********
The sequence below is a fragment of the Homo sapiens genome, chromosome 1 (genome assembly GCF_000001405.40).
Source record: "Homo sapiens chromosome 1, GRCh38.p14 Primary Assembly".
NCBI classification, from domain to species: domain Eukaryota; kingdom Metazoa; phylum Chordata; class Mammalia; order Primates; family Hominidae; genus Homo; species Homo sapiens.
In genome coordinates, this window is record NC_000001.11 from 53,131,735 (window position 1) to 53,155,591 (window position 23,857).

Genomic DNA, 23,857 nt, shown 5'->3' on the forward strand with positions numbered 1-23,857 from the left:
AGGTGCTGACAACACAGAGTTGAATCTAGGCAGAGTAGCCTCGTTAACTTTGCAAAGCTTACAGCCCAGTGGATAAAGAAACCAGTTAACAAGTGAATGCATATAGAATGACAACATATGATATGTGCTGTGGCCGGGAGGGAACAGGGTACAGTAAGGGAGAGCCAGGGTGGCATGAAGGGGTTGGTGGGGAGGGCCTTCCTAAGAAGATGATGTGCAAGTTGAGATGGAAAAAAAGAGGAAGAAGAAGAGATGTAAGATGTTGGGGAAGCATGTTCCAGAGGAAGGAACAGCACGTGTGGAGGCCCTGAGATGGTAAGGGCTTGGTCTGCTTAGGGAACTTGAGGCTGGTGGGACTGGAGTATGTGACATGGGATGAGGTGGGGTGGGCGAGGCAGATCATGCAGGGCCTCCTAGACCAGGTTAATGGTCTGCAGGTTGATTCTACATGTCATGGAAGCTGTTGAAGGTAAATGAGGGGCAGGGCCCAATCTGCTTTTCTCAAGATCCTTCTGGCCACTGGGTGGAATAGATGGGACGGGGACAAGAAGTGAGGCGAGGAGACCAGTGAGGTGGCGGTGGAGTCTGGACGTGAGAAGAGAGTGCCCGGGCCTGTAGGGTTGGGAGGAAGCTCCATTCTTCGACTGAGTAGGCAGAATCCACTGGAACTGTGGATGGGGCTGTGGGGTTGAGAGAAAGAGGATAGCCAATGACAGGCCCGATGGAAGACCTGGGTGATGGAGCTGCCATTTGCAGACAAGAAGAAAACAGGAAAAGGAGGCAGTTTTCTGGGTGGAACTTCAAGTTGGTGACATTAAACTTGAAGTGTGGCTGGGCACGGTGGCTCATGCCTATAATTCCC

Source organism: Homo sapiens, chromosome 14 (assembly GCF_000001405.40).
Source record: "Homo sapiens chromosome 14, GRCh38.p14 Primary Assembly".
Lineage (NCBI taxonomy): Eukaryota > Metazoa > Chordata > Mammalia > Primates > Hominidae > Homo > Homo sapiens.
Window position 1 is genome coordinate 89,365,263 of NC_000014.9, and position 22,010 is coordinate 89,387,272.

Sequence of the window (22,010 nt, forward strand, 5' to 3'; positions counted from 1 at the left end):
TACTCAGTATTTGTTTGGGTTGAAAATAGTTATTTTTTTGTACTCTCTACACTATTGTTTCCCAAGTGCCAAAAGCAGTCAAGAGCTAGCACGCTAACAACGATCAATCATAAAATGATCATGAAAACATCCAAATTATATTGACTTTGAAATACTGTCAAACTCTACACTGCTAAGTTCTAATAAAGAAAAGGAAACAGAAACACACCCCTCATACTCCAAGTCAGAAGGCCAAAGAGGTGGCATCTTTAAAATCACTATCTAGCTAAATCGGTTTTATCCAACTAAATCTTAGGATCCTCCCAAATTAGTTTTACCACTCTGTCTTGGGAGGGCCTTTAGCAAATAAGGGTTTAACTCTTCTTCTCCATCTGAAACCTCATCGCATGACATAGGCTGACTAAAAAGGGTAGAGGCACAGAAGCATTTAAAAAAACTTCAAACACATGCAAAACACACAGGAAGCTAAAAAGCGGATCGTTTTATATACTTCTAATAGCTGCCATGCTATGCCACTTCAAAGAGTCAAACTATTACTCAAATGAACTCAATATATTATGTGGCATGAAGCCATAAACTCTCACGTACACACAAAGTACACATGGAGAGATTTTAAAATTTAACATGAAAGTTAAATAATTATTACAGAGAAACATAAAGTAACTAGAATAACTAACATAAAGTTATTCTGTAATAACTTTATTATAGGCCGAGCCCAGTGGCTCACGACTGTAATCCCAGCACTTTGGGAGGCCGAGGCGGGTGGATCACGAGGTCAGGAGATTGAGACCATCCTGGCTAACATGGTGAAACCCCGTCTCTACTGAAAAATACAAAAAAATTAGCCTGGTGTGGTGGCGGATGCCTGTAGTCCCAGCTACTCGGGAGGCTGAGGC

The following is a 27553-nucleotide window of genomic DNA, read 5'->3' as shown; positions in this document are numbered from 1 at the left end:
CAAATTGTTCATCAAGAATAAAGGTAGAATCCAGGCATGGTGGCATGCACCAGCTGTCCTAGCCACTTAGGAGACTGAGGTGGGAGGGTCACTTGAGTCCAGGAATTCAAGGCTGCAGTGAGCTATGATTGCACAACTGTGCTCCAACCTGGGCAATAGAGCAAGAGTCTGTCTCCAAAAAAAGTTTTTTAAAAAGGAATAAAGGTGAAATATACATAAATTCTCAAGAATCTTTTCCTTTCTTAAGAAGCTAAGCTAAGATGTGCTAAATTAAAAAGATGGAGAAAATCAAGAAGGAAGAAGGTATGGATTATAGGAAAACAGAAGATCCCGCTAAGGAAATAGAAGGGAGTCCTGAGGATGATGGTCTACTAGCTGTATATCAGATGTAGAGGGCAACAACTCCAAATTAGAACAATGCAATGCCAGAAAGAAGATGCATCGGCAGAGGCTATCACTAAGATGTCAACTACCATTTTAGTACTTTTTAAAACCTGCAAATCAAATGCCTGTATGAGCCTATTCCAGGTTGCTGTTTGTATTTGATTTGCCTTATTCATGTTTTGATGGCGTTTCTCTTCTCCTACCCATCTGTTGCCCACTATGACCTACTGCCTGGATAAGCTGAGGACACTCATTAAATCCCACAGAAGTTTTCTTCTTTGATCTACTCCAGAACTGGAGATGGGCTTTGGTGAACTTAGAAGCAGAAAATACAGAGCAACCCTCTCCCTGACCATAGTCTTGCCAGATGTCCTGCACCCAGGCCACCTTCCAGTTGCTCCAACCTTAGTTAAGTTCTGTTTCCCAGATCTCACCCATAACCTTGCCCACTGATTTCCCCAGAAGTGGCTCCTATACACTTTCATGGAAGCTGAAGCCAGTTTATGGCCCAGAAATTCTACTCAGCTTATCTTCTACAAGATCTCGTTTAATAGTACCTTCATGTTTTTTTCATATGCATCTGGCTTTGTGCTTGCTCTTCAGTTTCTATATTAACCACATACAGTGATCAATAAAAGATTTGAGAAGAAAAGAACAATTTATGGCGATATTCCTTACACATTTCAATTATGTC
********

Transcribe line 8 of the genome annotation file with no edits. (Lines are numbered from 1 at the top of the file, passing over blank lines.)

Source record: "Homo sapiens chromosome 14, GRCh38.p14 Primary Assembly".